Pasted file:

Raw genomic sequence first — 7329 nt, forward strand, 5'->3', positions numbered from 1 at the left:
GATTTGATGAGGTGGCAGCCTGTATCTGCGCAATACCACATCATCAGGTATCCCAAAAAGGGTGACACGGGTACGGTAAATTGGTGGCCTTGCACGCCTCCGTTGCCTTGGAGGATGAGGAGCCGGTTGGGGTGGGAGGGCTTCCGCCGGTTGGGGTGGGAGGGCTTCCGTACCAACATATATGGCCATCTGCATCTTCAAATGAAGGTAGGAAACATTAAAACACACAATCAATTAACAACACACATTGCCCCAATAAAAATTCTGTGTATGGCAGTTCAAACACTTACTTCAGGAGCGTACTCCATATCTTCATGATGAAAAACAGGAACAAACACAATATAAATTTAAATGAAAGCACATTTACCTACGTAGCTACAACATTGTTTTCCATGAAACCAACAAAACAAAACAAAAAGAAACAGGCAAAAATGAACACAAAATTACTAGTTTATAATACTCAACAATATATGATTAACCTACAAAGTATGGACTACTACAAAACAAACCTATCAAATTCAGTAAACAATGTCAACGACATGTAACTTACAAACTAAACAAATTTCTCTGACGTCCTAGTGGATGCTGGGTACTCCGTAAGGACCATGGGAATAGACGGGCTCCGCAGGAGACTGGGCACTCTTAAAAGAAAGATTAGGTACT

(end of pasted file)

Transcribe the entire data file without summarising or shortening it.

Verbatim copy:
Raw genomic sequence first — 7329 nt, forward strand, 5'->3', positions numbered from 1 at the left:
GATTTGATGAGGTGGCAGCCTGTATCTGCGCAATACCACATCATCAGGTATCCCAAAAAGGGTGACACGGGTACGGTAAATTGGTGGCCTTGCACGCCTCCGTTGCCTTGGAGGATGAGGAGCCGGTTGGGGTGGGAGGGCTTCCGCCGGTTGGGGTGGGAGGGCTTCCGTACCAACATATATGGCCATCTGCATCTTCAAATGAAGGTAGGAAACATTAAAACACACAATCAATTAACAACACACATTGCCCCAATAAAAATTCTGTGTATGGCAGTTCAAACACTTACTTCAGGAGCGTACTCCATATCTTCATGATGAAAAACAGGAACAAACACAATATAAATTTAAATGAAAGCACATTTACCTACGTAGCTACAACATTGTTTTCCATGAAACCAACAAAACAAAACAAAAAGAAACAGGCAAAAATGAACACAAAATTACTAGTTTATAATACTCAACAATATATGATTAACCTACAAAGTATGGACTACTACAAAACAAACCTATCAAATTCAGTAAACAATGTCAACGACATGTAACTTACAAACTAAACAAATTTCTCTGACGTCCTAGTGGATGCTGGGTACTCCGTAAGGACCATGGGAATAGACGGGCTCCGCAGGAGACTGGGCACTCTTAAAAGAAAGATTAGGTACT